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Bridge 2/22
Bottom of touchers imparts information
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David Russell said, "We live in a Newtonian world of Einsteinian physics ruled by Frankenstein logic."
    Yes! But in the bridge world, we follow our own logic. In particular, defenders need to follow some card-play conventions. This is one of the most important: When going third hand high, put onto the table the bottom of equivalent cards. So, from K-Q-8-2, play the queen, not the king.
    Why? This deal will answer that question.
    After South opens one spade, West might make a thin takeout double. (This would be clear-cut if his spade ace were interchanged with any of his low cards, giving 10 points outside spades.) North raises to two spades, of course. Then South, adding three shortage points for his singleton, jumps to the spade game.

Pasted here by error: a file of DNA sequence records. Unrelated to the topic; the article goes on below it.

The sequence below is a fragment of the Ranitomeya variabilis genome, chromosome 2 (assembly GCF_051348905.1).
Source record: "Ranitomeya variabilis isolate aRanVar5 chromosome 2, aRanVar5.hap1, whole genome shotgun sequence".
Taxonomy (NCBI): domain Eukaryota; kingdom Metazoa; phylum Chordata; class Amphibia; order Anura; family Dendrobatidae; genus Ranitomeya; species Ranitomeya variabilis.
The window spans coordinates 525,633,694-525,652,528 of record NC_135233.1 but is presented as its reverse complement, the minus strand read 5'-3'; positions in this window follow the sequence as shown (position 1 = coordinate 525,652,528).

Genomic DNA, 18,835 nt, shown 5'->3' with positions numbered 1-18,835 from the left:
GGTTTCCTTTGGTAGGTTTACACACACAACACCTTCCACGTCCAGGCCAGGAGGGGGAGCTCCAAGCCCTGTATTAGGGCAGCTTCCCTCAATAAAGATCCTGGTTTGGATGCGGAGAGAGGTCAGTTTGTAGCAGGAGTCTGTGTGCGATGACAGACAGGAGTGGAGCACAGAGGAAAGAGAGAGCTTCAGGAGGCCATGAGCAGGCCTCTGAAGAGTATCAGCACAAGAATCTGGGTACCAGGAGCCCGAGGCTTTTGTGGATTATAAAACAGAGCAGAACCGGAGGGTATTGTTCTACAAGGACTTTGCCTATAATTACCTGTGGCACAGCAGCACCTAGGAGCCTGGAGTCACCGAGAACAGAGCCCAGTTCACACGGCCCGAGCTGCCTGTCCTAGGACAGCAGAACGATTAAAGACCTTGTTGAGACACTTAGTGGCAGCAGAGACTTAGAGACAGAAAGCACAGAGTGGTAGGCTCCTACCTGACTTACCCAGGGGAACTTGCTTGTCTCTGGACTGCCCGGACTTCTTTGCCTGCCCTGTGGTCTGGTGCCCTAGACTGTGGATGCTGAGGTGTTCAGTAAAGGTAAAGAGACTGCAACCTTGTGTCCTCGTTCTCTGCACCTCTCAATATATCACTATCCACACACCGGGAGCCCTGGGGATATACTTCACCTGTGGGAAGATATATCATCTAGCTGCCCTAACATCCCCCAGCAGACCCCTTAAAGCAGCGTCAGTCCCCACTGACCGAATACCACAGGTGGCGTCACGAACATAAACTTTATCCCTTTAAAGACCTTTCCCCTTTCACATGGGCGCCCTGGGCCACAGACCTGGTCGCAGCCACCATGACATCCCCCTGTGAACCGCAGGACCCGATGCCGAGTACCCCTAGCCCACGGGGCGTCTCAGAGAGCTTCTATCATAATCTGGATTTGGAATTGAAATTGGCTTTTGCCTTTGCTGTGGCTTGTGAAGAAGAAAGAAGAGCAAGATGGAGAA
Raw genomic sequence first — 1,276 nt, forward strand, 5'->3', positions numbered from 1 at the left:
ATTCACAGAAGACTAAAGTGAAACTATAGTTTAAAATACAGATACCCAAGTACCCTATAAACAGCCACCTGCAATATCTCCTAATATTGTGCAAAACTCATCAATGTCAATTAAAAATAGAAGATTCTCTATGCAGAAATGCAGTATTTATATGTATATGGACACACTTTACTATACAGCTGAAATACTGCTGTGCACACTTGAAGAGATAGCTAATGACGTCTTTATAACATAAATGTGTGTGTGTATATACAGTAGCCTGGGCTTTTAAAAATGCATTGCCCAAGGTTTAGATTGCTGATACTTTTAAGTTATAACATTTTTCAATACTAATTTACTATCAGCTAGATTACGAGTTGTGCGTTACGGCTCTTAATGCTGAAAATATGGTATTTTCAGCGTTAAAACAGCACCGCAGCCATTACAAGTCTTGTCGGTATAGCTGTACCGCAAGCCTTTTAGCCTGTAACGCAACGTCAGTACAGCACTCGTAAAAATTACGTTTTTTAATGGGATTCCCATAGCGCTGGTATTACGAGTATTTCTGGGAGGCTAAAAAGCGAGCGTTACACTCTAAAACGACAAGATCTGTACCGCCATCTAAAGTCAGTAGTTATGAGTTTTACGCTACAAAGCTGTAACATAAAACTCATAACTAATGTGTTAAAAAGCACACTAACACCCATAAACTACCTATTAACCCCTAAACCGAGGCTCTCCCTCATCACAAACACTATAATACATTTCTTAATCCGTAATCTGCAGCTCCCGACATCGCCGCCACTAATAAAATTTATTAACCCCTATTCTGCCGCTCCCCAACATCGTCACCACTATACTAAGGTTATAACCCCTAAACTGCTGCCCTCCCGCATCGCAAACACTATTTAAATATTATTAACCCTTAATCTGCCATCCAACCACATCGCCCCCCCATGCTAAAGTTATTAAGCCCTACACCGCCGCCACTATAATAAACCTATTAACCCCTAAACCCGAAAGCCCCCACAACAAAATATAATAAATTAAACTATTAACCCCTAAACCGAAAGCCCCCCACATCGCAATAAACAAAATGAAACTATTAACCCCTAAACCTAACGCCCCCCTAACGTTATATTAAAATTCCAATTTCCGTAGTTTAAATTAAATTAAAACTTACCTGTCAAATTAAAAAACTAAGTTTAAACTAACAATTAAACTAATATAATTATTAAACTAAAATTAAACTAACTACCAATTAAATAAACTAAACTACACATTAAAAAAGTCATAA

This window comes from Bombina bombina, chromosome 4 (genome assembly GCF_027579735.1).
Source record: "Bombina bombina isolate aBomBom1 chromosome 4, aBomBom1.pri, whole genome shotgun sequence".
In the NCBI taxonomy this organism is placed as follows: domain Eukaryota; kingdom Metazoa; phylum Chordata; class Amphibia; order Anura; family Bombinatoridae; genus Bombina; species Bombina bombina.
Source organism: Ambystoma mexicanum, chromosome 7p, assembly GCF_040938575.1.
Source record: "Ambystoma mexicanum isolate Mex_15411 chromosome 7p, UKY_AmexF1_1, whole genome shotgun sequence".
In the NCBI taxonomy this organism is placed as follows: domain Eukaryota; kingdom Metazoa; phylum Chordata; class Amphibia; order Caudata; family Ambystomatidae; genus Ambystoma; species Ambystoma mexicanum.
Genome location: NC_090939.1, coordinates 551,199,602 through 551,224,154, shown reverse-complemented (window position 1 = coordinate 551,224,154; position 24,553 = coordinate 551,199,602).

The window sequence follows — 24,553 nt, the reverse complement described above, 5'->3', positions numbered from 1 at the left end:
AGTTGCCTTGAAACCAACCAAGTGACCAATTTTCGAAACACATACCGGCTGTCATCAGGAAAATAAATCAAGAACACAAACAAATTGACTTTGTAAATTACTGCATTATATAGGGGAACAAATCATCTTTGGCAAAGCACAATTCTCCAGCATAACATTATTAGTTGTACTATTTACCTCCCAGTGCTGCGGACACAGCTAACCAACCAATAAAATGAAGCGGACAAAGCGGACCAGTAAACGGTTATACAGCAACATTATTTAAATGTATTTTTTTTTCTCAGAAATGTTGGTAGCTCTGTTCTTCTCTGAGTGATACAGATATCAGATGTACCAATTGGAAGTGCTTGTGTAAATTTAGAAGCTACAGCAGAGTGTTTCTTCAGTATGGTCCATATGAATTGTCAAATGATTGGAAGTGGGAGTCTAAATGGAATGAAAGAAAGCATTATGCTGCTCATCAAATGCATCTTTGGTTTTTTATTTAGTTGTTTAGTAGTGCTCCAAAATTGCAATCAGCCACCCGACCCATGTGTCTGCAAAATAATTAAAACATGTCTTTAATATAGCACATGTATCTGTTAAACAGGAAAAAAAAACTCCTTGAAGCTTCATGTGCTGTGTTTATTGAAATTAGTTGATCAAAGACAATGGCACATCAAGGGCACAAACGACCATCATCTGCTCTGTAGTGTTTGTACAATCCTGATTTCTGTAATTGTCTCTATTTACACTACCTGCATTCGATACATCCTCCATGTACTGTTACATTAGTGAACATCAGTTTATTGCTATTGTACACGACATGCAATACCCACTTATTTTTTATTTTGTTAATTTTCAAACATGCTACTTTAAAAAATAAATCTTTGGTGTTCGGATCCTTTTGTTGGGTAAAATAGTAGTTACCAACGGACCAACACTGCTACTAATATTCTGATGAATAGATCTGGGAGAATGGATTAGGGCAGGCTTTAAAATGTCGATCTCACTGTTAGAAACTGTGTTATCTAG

West guesses well to lead the heart two, not the diamond three.
    When East puts up the heart jack and South wins with his ace, West knows that East has the heart queen. (If South had the ace and queen of hearts, why would he win the trick with the ace instead of the queen?) Declarer will probably cash the club ace, then play a trump. West wins with his bare ace and knows to continue hearts, getting two defensive tricks in that suit. A moment later, West's diamond king will be the setting trick.
    Note that if East incorrectly plays the heart queen at trick one, West will try to get his partner on lead for a heart play through declarer's (theoretical) jack. Suppose West shifts to a diamond. Declarer wins on the board, draws the last trump, and discards a loser on the club king.
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